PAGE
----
At the end of a tenancy, some elements of your property may not be in the shape they were at the start.
Deciding what should be remedied at your own expense and what should be charged against the tenant’s deposit can be a sensitive business.
By law, your tenant’s deposit should be kept in a third-party scheme, so you can’t just raid it for whatever you like. The tenant needs to agree any deductions, and if you can’t come to an arrangement then it will have to go to dispute.
There are a few things you can do to ease the process:
Do proper inventories
Do a full inventory at check-in. Note down all imperfections, however small, and take photos. Include information on cleanliness (even mundane things like a touch of limescale on the taps). Give the tenants the opportunity to check the inventory thoroughly, and ask them to formally approve it.
When it comes to check-out, do exactly the same thing, and take the check-in report with you. The more thorough the documentation, the more difficult it is to argue with. You might want to use an independent inventory service, to ensure impartiality.
Be realistic about your expectations
Some wear and tear is inevitable, and this should not be coming out of the tenant’s deposit. You’re looking for genuinely unreasonable damage caused by negligence or ill-treatment.
The original condition of things is also a consideration. If a tenant has burned a hole in a carpet that was a decade old and threadbare, then while they bear some responsibility, it’s not fair for them to cover the full cost of a brand new replacement. This is called ‘betterment’, and a disputes adjudicator will slap you for it.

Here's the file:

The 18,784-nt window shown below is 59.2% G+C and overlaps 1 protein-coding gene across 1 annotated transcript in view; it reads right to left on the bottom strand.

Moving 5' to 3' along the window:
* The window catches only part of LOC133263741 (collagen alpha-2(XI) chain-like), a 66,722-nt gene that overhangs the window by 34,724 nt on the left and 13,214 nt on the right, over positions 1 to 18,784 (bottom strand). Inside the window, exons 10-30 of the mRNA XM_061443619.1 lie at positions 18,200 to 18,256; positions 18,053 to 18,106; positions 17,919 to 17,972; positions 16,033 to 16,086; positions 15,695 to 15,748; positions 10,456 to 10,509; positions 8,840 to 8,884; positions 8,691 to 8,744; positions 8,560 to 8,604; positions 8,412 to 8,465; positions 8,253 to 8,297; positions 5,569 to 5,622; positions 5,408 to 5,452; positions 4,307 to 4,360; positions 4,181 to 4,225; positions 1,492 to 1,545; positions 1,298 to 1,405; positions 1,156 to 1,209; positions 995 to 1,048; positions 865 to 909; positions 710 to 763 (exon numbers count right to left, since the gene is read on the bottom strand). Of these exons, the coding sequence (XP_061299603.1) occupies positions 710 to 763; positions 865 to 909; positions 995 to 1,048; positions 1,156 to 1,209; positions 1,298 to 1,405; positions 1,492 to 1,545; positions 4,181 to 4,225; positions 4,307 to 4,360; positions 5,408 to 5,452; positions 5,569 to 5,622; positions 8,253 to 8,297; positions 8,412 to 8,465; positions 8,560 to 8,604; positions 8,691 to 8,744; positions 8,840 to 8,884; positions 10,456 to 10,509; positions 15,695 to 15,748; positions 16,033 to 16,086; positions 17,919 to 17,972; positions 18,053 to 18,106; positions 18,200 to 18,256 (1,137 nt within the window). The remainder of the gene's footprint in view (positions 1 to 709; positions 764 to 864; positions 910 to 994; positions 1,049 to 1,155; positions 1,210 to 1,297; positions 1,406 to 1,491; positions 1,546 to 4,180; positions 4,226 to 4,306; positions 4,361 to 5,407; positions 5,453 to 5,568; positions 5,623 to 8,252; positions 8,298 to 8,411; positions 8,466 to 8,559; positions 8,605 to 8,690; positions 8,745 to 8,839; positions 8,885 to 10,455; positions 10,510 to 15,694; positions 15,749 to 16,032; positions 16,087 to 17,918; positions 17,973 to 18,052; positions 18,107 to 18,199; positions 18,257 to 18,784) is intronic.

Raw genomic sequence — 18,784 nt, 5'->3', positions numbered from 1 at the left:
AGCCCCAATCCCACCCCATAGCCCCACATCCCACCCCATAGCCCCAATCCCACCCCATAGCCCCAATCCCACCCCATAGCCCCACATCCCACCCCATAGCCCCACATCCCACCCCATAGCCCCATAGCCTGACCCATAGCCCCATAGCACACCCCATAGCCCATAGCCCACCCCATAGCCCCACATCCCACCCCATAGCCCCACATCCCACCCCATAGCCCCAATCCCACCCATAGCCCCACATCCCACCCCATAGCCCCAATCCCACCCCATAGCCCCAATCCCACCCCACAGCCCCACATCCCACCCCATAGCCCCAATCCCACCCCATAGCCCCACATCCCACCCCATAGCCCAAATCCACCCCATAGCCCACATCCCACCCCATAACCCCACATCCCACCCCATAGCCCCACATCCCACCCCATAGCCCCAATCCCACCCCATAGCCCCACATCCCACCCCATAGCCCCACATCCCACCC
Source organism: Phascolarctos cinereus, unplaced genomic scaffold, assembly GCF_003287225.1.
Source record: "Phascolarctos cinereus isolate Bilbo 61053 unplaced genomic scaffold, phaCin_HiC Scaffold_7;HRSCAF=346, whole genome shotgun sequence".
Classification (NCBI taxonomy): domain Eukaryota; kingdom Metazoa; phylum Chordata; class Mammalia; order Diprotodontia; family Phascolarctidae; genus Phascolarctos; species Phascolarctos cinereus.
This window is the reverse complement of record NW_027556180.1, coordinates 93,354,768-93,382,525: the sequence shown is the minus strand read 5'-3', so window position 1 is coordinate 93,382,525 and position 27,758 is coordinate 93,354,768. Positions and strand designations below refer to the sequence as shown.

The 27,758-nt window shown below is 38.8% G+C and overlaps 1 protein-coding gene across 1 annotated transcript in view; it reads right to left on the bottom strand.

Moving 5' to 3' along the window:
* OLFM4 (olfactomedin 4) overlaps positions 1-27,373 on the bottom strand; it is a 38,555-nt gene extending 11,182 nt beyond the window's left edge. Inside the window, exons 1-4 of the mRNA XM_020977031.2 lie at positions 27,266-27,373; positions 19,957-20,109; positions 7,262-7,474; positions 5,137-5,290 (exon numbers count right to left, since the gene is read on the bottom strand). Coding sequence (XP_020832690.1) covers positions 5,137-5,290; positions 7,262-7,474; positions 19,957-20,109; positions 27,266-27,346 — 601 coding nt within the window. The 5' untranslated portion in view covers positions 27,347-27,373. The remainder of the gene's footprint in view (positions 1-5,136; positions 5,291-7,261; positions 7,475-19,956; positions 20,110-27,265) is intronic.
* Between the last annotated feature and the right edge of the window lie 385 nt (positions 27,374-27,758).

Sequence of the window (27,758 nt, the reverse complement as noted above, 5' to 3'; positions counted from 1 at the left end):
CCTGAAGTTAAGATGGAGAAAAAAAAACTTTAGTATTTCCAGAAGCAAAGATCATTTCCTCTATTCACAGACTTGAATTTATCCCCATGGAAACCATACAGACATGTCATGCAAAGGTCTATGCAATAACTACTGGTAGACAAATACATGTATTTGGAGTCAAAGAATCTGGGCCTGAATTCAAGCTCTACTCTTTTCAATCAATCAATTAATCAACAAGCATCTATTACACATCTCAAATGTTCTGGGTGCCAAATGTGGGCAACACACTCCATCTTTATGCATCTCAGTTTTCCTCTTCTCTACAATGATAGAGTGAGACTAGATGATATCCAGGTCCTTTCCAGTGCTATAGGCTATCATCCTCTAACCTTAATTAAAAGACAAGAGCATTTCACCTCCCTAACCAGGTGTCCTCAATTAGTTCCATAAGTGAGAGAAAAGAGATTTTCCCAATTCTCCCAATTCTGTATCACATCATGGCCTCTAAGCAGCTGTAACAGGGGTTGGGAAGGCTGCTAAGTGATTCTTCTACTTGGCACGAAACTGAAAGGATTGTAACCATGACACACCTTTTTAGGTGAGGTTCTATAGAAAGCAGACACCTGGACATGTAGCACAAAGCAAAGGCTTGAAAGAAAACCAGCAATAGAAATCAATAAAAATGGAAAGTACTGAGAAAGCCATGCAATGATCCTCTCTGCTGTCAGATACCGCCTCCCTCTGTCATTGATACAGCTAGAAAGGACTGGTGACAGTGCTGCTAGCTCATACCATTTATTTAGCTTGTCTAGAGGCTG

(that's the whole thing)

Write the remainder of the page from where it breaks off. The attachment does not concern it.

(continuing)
A tenant should not be held to a higher standard of cleanliness than the landlord, but if they leave the property less clean than they found it, then it isn’t unreasonable to make carefully-calculated deductions for further cleaning. A detailed check-in report is essential if you’re going to be able to prove this.
The tenant has (hopefully) paid you a decent amount of rent during their tenancy. So while you might be entitled to add seven-pounds-worth of light bulbs to the bill, it might not encourage co-operation.
If the tenant does challenge your proposed deductions, bear in mind that going to formal dispute is a hassle, and that the adjudicator is unlikely to rule entirely in your favour. Consider negotiating a compromise. Always be polite and professional (even if the tenant isn’t).
Where remedial work is necessary, seek out competitive quotes, and if the tenant still thinks it’s overpriced, you could invite them to obtain quotes of their own from certified professionals.
Prepare for dispute
Formal disputes will be managed through your deposit scheme. You’ll need to provide all the evidence to a third-party adjudicator, who will make a decision about how much to award to you, before returning the rest of the deposit to the tenant. You can’t appeal the ruling, except by going to court.
The deposit still belongs to the tenant, so unless you can actively prove that you deserve some of it, the adjudicator won’t award you anything. However, you should have nothing to fear from the process so long as you can support your claim with full check-in and check-out reports (preferably compiled by a third party), and can prove that the amount you’re requesting is based on accurate quotes.